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Nevada football notes: Wolf Pack focused on a faster start against Boise State

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Melquan Stovall hauls in a pass against Kansas State in Nevada's last game. (Photo by Peter Aiken/Getty Images)

After three series in its season opener against Cal, the Nevada football team trailed, 14-0.

After two plays in its game against Kansas State, the Wolf Pack was down 7-0.

Fast starts have not been Nevada's forte so far this season, with the Wolf Pack defense allowing touchdowns on all three of its opening series in 2021 with the Nevada offense going three-and-out twice (it did score a touchdown on its first series against FCS Idaho State). Wolf Pack head coach Jay Norvell is focused on getting Nevada off to a faster start against Boise State on Saturday.

"We openly talk about it," Norvell said. "When I talk to the coaches all the time about this, we we want our kids to play free and to play aggressive. Sometimes you feel like you need certain schemes for a game, but if a kid is overthinking and if he's really not playing fast, you probably should leave some of those schemes on the shelf. We've worked really hard on that in all three phases to start fast. We didn't really start fast against Kansas State. We've had two weeks to work on the things we wanted to work on and are really looking to get off to a good start in Boise."

Norvell said it sometimes make sense to simplify things early in the game so his players feel comfortable with what the team is trying to do out of the gate. Nevada has been out-scored, 21-7, in the first quarter of its two games against FBS opponents this season and 24-0 in the fourth quarter. The Wolf Pack is plus-22 points in quarters two and three of those games.

"Just playing playing free and easy, having a lot of confidence in the schemes that we're trying to get up early and letting the kids attack," Norvell said of the key to early-game success. "I think that's where we are as a team. We want to start getting in attack mode and be aggressive in everything we do."

Nevada out-scored opponents by 20 points in the first quarter and 57 points in the first half last season, so this wasn't an issue in 2020, although Nevada was out-scored by 45 points in the first quarter and 116 points in the first half in 2019. Boise State has been an exceptionally fast-starting team this season, going up 21-0 on UCF, 10-0 on Oklahoma State and 17-0 on Utah State. The Broncos are plus-34 in the first quarter this season, scoring 44 points and allowing just 10.

"We just want to start fast," Norvell said.

Adding a wrinkle to that fast start is the timing of kickoff, which will be 1:30 p.m. local time and 12:30 p.m. Pacific. Boise State rarely draws an afternoon home kickoff, but both teams played early in their last games, with the Broncos starting at 10 a.m. at Utah State last week and Nevada at 1:05 p.m. at Kansas State.

"We do practice in the morning and we're kind of used to getting up and get going," Norvell said. "When you play at 7:30 at night, you kind of have to pump the brakes a little bit and ease into the day and not get started too quickly. But we'll get up and and we'll have some meetings and have pregame and we'll go play the game, which is what I wish every Saturday was like to be honest with you. But I'm really happy that it's an early kickoff and we get to play right after lunch, and we'll get home at a decent time as well. We'll get to play in the sunshine. I think that's a lot of fun in the fall, especially when you don't get to do it very often."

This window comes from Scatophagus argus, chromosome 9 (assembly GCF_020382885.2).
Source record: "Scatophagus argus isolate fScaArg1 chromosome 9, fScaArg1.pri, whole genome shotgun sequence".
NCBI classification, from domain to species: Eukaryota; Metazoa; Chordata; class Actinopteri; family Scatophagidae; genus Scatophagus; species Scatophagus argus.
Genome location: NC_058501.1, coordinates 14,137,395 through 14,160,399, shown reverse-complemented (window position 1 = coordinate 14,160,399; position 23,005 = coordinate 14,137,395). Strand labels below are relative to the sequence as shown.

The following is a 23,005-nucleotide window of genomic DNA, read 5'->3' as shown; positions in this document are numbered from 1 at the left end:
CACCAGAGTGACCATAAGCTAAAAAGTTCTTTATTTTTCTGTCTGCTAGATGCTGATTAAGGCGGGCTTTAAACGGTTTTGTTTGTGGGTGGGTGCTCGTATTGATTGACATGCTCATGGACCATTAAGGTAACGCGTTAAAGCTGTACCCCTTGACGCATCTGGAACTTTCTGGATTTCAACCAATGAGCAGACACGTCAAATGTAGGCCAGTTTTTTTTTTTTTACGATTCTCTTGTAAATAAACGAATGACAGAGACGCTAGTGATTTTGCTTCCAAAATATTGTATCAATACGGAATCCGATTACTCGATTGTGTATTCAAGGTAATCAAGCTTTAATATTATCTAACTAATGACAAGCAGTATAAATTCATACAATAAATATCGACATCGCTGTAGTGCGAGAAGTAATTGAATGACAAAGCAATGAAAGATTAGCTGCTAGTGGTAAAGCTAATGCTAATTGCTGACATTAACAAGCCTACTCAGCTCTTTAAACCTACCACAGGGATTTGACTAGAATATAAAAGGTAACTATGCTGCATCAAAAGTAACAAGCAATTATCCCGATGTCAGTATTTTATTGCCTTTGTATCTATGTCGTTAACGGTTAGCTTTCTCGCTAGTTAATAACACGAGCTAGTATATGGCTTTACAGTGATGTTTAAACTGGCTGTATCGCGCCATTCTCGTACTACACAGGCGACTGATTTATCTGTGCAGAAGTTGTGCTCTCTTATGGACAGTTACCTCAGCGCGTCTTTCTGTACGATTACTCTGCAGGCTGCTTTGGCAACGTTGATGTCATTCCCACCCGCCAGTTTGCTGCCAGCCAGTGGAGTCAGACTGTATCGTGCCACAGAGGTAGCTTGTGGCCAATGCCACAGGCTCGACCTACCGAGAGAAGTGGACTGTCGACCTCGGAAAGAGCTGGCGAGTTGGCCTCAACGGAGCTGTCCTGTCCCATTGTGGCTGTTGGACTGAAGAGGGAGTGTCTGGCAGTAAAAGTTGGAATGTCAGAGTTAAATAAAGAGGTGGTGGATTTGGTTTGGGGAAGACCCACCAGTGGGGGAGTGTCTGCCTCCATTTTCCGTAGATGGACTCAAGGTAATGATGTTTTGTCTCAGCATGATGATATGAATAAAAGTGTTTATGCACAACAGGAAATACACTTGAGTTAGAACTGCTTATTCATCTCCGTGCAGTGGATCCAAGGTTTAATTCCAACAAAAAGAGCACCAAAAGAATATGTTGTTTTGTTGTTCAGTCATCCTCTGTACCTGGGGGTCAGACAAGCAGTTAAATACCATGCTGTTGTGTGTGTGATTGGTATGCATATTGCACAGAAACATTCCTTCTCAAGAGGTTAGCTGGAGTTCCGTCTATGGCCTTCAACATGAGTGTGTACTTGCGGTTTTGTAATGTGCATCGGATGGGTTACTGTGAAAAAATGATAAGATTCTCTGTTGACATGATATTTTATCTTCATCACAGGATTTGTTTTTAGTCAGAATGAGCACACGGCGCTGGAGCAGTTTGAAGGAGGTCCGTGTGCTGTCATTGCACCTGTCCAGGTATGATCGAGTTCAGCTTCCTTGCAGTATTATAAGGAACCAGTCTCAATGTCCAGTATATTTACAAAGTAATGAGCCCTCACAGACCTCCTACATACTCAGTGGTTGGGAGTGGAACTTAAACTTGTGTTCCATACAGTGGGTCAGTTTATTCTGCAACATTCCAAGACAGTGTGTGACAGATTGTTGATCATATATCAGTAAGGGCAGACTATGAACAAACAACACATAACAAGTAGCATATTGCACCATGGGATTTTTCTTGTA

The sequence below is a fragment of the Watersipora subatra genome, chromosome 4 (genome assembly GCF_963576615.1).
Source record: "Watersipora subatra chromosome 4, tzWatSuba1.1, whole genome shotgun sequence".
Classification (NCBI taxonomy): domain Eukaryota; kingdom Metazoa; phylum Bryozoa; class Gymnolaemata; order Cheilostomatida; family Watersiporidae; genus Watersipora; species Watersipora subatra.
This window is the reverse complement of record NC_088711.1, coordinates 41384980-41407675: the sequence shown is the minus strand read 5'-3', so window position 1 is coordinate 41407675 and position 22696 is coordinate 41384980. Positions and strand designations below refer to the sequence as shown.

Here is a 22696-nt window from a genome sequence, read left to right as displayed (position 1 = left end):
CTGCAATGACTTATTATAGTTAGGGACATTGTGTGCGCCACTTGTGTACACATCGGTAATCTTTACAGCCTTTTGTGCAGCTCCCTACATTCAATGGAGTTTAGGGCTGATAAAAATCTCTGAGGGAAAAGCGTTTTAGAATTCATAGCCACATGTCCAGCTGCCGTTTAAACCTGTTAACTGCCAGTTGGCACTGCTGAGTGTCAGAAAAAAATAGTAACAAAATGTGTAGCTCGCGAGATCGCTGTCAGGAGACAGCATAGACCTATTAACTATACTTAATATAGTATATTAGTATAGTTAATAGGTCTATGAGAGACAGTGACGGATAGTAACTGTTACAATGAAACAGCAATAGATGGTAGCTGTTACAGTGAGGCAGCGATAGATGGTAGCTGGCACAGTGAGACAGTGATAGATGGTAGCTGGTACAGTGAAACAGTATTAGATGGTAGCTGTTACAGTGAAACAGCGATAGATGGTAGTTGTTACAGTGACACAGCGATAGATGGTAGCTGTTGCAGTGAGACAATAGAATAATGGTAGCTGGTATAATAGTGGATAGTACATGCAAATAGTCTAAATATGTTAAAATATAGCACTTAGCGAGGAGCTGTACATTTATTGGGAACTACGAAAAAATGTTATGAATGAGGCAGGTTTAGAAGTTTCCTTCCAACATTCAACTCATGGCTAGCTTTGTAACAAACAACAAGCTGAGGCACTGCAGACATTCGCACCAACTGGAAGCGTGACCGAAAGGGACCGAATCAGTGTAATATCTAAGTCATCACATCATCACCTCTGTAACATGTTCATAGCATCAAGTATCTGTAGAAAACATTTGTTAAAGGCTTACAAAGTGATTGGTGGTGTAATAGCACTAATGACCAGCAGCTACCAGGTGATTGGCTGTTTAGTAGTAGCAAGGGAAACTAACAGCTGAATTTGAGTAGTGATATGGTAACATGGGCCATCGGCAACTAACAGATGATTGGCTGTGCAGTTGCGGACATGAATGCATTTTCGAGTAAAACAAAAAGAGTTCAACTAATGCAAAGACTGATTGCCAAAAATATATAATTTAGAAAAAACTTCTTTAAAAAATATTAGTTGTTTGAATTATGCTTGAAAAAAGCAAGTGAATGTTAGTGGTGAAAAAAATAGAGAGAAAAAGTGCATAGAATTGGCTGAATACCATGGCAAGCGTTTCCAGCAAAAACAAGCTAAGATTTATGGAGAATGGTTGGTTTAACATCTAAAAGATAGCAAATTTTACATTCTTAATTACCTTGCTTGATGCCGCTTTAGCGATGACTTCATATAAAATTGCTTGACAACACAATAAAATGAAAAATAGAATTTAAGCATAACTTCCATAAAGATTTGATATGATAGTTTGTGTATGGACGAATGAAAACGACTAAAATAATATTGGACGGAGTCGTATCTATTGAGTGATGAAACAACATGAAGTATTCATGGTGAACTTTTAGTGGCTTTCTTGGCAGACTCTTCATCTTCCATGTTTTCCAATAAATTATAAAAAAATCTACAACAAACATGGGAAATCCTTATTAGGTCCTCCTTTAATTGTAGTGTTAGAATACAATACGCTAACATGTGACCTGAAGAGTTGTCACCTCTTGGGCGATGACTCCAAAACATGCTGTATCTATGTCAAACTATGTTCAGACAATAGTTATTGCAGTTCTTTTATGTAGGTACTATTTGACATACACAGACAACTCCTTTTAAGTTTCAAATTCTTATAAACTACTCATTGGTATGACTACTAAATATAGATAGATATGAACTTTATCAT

Turnovers wanted

Norvell said Nevada had three main focuses during its bye week, those being run offense, run defense and special teams. But he would like to see improvement in one additional area.

"We want to generate more turnovers defensively, and I think that comes from disruptions, whether it's guys beating their man up front and making the quarterback have to throw over them, challenging receivers more, hitting our blitzes, just kind of fine tuning the things that we've been working on to get more production," Norvell said. "That's one of the things that we've learned (from the first three games)."

Nevada has created three turnovers in three games this season and 12 turnovers in 12 games dating back to 2020 when defensive coordinator Brian Ward took over. In his final full season at Syracuse (2018), Ward's defensive unit forced 31 turnovers in 13 games, tied for the third most in the nation.

Nevada's counterpart Saturday, Boise State, has excelled in creating turnovers this season. The Broncos have forced 12 of those in four games, the second most in the nation behind Oregon (13). Boise State is led by first-year coach Andy Avalos, who was Oregon's defensive coordinator last year and the coordinator at Boise State before that. This will mark the fourth time Nevada has faced an Avalos-coached defense under Norvell, including games against Boise State in 2017 and 2018 and a game against Oregon in 2019. Nevada has averaged 15.7 points in those games, all loses.

GRITIron luncheons return

Norvell's monthly GRITIron luncheons return next week at the Silver Legacy Resort.

The Wolf Pack head coach will hold one luncheon in each of the next three months with special player and coaching staff guests also appearing at the event. The luncheons will be held at the Silver Baron Ballroom and will recap previous games and preview upcoming contests. The first event will be walk-up only with no reservations necessary. Cost is $25 and can be purchased at the door with cash and credit card accepted.

The first luncheon is Oct. 4 and will be followed by luncheons Nov. 1 and Dec. 6. Each will start at noon.

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